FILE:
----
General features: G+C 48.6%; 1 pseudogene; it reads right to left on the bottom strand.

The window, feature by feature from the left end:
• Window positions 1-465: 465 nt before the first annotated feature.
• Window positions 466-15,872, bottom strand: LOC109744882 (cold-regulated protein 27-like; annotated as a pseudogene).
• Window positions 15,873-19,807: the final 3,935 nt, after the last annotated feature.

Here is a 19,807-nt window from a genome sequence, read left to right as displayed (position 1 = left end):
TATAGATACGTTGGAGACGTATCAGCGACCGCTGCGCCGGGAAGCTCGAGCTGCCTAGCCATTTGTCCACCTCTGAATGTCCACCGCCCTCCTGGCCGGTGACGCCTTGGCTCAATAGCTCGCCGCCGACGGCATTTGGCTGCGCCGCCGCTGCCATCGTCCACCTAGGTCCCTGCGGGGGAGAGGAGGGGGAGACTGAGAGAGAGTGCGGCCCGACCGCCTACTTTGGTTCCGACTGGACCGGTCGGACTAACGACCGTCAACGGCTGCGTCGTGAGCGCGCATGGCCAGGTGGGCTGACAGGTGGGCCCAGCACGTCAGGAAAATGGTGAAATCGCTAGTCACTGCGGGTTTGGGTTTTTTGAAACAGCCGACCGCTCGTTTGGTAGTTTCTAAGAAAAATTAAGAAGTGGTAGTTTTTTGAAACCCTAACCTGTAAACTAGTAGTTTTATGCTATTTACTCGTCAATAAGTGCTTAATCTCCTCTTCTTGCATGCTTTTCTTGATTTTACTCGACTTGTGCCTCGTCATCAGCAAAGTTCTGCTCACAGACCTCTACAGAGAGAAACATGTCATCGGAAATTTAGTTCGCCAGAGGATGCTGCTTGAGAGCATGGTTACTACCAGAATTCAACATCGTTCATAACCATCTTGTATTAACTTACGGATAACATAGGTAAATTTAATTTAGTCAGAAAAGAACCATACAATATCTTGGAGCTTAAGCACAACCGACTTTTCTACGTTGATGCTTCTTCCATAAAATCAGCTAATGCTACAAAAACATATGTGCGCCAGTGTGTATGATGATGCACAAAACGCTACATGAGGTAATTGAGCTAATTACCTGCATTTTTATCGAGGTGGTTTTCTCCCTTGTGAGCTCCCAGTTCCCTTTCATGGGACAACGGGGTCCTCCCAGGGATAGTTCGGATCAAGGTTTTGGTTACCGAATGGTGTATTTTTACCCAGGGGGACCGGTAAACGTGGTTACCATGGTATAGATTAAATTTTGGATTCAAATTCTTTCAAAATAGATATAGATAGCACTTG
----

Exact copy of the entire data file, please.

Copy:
General features: G+C 48.6%; 1 pseudogene; it reads right to left on the bottom strand.

The window, feature by feature from the left end:
• Window positions 1-465: 465 nt before the first annotated feature.
• Window positions 466-15,872, bottom strand: LOC109744882 (cold-regulated protein 27-like; annotated as a pseudogene).
• Window positions 15,873-19,807: the final 3,935 nt, after the last annotated feature.

Here is a 19,807-nt window from a genome sequence, read left to right as displayed (position 1 = left end):
TATAGATACGTTGGAGACGTATCAGCGACCGCTGCGCCGGGAAGCTCGAGCTGCCTAGCCATTTGTCCACCTCTGAATGTCCACCGCCCTCCTGGCCGGTGACGCCTTGGCTCAATAGCTCGCCGCCGACGGCATTTGGCTGCGCCGCCGCTGCCATCGTCCACCTAGGTCCCTGCGGGGGAGAGGAGGGGGAGACTGAGAGAGAGTGCGGCCCGACCGCCTACTTTGGTTCCGACTGGACCGGTCGGACTAACGACCGTCAACGGCTGCGTCGTGAGCGCGCATGGCCAGGTGGGCTGACAGGTGGGCCCAGCACGTCAGGAAAATGGTGAAATCGCTAGTCACTGCGGGTTTGGGTTTTTTGAAACAGCCGACCGCTCGTTTGGTAGTTTCTAAGAAAAATTAAGAAGTGGTAGTTTTTTGAAACCCTAACCTGTAAACTAGTAGTTTTATGCTATTTACTCGTCAATAAGTGCTTAATCTCCTCTTCTTGCATGCTTTTCTTGATTTTACTCGACTTGTGCCTCGTCATCAGCAAAGTTCTGCTCACAGACCTCTACAGAGAGAAACATGTCATCGGAAATTTAGTTCGCCAGAGGATGCTGCTTGAGAGCATGGTTACTACCAGAATTCAACATCGTTCATAACCATCTTGTATTAACTTACGGATAACATAGGTAAATTTAATTTAGTCAGAAAAGAACCATACAATATCTTGGAGCTTAAGCACAACCGACTTTTCTACGTTGATGCTTCTTCCATAAAATCAGCTAATGCTACAAAAACATATGTGCGCCAGTGTGTATGATGATGCACAAAACGCTACATGAGGTAATTGAGCTAATTACCTGCATTTTTATCGAGGTGGTTTTCTCCCTTGTGAGCTCCCAGTTCCCTTTCATGGGACAACGGGGTCCTCCCAGGGATAGTTCGGATCAAGGTTTTGGTTACCGAATGGTGTATTTTTACCCAGGGGGACCGGTAAACGTGGTTACCATGGTATAGATTAAATTTTGGATTCAAATTCTTTCAAAATAGATATAGATAGCACTTG